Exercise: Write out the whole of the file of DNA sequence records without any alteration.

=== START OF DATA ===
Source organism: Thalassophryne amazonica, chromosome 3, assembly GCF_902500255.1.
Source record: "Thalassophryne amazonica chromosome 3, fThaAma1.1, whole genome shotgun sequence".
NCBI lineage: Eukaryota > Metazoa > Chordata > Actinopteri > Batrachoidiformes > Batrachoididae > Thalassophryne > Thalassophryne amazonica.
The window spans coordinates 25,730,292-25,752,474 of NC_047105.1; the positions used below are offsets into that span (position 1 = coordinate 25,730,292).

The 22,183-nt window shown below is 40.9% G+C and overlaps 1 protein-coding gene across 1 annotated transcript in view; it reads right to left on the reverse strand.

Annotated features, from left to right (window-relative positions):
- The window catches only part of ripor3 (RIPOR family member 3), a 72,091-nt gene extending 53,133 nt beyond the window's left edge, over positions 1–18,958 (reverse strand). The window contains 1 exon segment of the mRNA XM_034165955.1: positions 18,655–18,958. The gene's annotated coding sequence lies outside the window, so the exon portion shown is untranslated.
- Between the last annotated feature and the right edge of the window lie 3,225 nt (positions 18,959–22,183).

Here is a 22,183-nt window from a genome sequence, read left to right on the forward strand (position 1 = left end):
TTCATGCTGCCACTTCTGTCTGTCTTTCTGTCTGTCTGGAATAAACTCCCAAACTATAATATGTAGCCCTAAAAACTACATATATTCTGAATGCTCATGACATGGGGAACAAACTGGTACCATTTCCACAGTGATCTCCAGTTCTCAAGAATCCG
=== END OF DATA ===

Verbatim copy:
Source organism: Thalassophryne amazonica, chromosome 3, assembly GCF_902500255.1.
Source record: "Thalassophryne amazonica chromosome 3, fThaAma1.1, whole genome shotgun sequence".
NCBI lineage: Eukaryota > Metazoa > Chordata > Actinopteri > Batrachoidiformes > Batrachoididae > Thalassophryne > Thalassophryne amazonica.
The window spans coordinates 25,730,292-25,752,474 of NC_047105.1; the positions used below are offsets into that span (position 1 = coordinate 25,730,292).

The 22,183-nt window shown below is 40.9% G+C and overlaps 1 protein-coding gene across 1 annotated transcript in view; it reads right to left on the reverse strand.

Annotated features, from left to right (window-relative positions):
- The window catches only part of ripor3 (RIPOR family member 3), a 72,091-nt gene extending 53,133 nt beyond the window's left edge, over positions 1–18,958 (reverse strand). The window contains 1 exon segment of the mRNA XM_034165955.1: positions 18,655–18,958. The gene's annotated coding sequence lies outside the window, so the exon portion shown is untranslated.
- Between the last annotated feature and the right edge of the window lie 3,225 nt (positions 18,959–22,183).

Here is a 22,183-nt window from a genome sequence, read left to right on the forward strand (position 1 = left end):
TTCATGCTGCCACTTCTGTCTGTCTTTCTGTCTGTCTGGAATAAACTCCCAAACTATAATATGTAGCCCTAAAAACTACATATATTCTGAATGCTCATGACATGGGGAACAAACTGGTACCATTTCCACAGTGATCTCCAGTTCTCAAGAATCCG